For the old order always passes, thrust out by the new, and the one has to be made afresh from the other . . . and so, no less than you, those that went before have passed away, and will continue to’. These lines from Lucretius, from which the epigraph to Tristes Tropiques is drawn—Nec minus ergo ante haec quam tu cecidere, cadentque—could be said to sum up Lévi-Strauss’s attitude to history.footnote1 In his philosophical poem about the nature of the universe, Lucretius refers to a world in perpetual change and movement. According to Lucretian physics, atoms fall, swerve, collide and amalgamate to constitute the objects of the phenomenal world, which in turn exist, persist and finally disintegrate, rejoining the infinite cataract of atoms. In the Lucretian universe, human existence and experience are both relative—epiphenomena of the physical world—and transitory (like the physical world). Moreover, the essential tendency of human affairs, like that of atoms, is downward: the world is in decline, and human history itself participates in a kind of universal decadence.footnote2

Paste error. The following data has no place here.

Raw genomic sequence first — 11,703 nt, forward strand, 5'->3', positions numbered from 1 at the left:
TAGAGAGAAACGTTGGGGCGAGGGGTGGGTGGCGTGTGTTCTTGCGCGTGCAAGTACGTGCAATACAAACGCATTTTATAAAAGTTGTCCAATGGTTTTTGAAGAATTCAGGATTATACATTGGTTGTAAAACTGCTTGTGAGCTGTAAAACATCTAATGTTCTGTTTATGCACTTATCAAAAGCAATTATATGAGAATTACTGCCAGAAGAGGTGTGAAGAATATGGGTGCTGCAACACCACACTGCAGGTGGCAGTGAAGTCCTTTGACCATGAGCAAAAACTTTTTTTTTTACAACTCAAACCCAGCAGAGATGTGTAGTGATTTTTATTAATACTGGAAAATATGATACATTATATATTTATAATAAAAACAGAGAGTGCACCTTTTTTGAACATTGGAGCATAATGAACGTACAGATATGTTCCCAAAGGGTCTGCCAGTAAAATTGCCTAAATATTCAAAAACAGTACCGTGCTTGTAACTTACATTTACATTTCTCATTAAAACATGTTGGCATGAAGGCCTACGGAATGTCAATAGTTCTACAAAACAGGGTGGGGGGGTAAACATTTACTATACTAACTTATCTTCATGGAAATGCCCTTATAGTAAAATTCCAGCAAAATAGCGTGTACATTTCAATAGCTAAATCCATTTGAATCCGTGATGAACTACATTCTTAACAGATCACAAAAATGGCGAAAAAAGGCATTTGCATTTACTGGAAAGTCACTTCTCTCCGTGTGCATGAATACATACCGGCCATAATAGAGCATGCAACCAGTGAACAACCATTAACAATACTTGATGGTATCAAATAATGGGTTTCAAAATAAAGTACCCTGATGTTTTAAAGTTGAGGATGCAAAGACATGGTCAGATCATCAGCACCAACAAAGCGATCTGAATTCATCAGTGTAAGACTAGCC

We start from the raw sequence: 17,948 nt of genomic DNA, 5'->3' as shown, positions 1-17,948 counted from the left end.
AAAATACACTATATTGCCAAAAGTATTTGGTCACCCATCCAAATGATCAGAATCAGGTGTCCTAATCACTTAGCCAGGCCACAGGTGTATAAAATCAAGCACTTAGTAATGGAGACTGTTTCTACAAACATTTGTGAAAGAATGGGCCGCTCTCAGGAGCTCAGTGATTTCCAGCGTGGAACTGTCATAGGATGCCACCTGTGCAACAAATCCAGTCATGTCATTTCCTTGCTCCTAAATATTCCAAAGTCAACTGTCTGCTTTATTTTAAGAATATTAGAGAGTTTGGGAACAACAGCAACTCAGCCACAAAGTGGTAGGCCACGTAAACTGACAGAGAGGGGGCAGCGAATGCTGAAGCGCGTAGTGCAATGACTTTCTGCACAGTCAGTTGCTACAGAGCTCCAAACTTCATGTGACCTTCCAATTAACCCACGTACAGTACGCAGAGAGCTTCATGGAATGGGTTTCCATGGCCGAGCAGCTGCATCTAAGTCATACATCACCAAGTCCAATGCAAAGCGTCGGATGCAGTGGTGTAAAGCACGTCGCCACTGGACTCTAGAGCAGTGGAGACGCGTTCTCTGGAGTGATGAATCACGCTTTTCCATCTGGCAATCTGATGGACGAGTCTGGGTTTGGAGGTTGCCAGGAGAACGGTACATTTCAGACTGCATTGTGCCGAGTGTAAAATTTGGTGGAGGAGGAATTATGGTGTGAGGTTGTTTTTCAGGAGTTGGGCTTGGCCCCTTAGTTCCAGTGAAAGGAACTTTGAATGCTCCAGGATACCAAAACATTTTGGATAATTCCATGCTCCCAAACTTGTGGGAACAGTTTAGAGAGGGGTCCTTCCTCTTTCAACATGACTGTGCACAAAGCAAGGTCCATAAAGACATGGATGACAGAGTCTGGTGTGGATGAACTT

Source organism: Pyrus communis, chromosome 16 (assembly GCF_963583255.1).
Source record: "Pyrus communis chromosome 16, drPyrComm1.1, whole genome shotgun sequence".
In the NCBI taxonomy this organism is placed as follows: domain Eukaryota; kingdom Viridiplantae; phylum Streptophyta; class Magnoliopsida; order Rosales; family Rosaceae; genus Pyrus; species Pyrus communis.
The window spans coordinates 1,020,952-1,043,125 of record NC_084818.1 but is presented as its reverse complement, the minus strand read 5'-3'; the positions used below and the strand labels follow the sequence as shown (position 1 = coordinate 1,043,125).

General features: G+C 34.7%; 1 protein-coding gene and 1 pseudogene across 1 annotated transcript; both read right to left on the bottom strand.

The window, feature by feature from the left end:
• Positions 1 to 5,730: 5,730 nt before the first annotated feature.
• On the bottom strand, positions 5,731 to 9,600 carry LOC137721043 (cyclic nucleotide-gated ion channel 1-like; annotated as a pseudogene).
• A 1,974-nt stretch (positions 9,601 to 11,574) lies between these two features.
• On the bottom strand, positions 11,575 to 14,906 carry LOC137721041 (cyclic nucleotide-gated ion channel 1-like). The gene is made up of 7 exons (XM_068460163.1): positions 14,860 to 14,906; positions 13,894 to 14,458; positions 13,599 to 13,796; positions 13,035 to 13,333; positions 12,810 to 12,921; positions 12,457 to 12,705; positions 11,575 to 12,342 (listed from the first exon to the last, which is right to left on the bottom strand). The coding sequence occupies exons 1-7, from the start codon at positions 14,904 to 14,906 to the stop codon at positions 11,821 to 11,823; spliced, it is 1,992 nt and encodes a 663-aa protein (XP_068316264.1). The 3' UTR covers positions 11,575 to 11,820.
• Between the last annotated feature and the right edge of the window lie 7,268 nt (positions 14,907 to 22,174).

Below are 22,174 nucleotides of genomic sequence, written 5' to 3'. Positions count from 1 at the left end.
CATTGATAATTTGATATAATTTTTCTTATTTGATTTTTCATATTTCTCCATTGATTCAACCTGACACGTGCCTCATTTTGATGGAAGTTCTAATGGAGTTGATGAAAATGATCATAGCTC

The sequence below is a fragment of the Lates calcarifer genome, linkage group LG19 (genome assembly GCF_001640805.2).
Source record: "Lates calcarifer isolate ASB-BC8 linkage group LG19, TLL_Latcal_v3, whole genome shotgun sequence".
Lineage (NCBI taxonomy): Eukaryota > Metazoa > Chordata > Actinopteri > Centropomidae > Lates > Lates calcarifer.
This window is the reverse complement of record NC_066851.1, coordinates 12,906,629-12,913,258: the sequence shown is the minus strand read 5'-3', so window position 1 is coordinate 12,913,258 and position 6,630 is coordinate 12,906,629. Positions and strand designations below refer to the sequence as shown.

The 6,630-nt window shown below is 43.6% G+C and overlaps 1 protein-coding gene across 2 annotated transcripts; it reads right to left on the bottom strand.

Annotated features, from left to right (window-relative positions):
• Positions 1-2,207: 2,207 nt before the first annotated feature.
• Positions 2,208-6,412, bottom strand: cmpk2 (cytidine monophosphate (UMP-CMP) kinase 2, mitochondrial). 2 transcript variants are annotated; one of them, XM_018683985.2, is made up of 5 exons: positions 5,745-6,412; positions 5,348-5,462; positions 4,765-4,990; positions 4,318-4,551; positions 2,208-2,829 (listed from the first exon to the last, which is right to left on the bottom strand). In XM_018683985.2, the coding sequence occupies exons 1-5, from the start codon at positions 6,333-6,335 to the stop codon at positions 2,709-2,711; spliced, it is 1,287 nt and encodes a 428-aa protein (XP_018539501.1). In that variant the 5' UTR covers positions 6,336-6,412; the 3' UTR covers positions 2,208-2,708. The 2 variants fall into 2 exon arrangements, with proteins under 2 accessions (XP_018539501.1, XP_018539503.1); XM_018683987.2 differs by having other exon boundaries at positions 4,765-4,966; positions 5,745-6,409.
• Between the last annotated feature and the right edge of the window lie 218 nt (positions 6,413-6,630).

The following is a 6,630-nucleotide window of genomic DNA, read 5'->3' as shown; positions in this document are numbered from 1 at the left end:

The quotation of Lucretius’s verse at the beginning of Tristes Tropiques alerts us to the philosophical attitude that informs the text. On the one hand, from a macro-historical perspective, there is a recognition of the ephemeral nature of human constructions, of the perpetual crystallization and dissolution of civilizations. On the other, Lévi-Strauss’s interpretation of history, like that of Lucretius, is catastrophic; that is—reading the Greek word etymologically—it takes historical becoming as a sort of perpetual fall. What comes after is always an inferior image of that which preceded: the true grandeur, Lévi-Strauss tells us in Tristes Tropiques, is that of beginnings.footnote3 Historical development is thus subject to a sort of entropy: the diversity of cultures that is presented in Race and History as an essential component of the survival of the human species, is reduced in Tristes Tropiques to a global ‘monoculture’.footnote4 This is the meaning of the word triste in the book’s title: the melancholy sense of the mortality, dispersion and disappearance of cultures, the loss of cultural diversity.